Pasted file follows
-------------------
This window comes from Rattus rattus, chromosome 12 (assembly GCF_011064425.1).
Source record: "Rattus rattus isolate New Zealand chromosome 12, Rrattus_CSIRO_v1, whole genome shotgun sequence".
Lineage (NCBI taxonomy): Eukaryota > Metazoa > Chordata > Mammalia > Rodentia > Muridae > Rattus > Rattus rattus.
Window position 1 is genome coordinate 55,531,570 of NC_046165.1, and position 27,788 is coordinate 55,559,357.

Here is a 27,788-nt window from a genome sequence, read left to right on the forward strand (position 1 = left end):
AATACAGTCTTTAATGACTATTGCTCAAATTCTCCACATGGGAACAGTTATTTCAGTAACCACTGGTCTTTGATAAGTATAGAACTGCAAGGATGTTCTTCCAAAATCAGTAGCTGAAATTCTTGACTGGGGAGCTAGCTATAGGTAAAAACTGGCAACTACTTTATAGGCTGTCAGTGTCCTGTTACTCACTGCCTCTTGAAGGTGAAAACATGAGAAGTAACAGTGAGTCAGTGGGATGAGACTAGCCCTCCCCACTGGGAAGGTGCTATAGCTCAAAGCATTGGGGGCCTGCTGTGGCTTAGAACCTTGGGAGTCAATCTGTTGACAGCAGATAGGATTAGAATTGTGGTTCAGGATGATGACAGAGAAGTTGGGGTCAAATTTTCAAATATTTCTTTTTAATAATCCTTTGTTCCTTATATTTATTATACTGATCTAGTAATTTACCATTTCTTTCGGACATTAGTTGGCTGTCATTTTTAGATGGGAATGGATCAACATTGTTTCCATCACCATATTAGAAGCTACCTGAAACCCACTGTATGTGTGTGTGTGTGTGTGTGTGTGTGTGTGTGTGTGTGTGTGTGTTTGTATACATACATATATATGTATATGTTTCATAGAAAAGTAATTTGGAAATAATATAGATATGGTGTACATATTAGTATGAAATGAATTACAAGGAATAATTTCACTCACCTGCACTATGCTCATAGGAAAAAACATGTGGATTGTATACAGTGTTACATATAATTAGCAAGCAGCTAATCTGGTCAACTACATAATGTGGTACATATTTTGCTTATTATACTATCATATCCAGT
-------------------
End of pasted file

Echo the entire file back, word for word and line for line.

This window comes from Rattus rattus, chromosome 12 (assembly GCF_011064425.1).
Source record: "Rattus rattus isolate New Zealand chromosome 12, Rrattus_CSIRO_v1, whole genome shotgun sequence".
Lineage (NCBI taxonomy): Eukaryota > Metazoa > Chordata > Mammalia > Rodentia > Muridae > Rattus > Rattus rattus.
Window position 1 is genome coordinate 55,531,570 of NC_046165.1, and position 27,788 is coordinate 55,559,357.

Here is a 27,788-nt window from a genome sequence, read left to right on the forward strand (position 1 = left end):
AATACAGTCTTTAATGACTATTGCTCAAATTCTCCACATGGGAACAGTTATTTCAGTAACCACTGGTCTTTGATAAGTATAGAACTGCAAGGATGTTCTTCCAAAATCAGTAGCTGAAATTCTTGACTGGGGAGCTAGCTATAGGTAAAAACTGGCAACTACTTTATAGGCTGTCAGTGTCCTGTTACTCACTGCCTCTTGAAGGTGAAAACATGAGAAGTAACAGTGAGTCAGTGGGATGAGACTAGCCCTCCCCACTGGGAAGGTGCTATAGCTCAAAGCATTGGGGGCCTGCTGTGGCTTAGAACCTTGGGAGTCAATCTGTTGACAGCAGATAGGATTAGAATTGTGGTTCAGGATGATGACAGAGAAGTTGGGGTCAAATTTTCAAATATTTCTTTTTAATAATCCTTTGTTCCTTATATTTATTATACTGATCTAGTAATTTACCATTTCTTTCGGACATTAGTTGGCTGTCATTTTTAGATGGGAATGGATCAACATTGTTTCCATCACCATATTAGAAGCTACCTGAAACCCACTGTATGTGTGTGTGTGTGTGTGTGTGTGTGTGTGTGTGTGTGTGTGTGTTTGTATACATACATATATATGTATATGTTTCATAGAAAAGTAATTTGGAAATAATATAGATATGGTGTACATATTAGTATGAAATGAATTACAAGGAATAATTTCACTCACCTGCACTATGCTCATAGGAAAAAACATGTGGATTGTATACAGTGTTACATATAATTAGCAAGCAGCTAATCTGGTCAACTACATAATGTGGTACATATTTTGCTTATTATACTATCATATCCAGT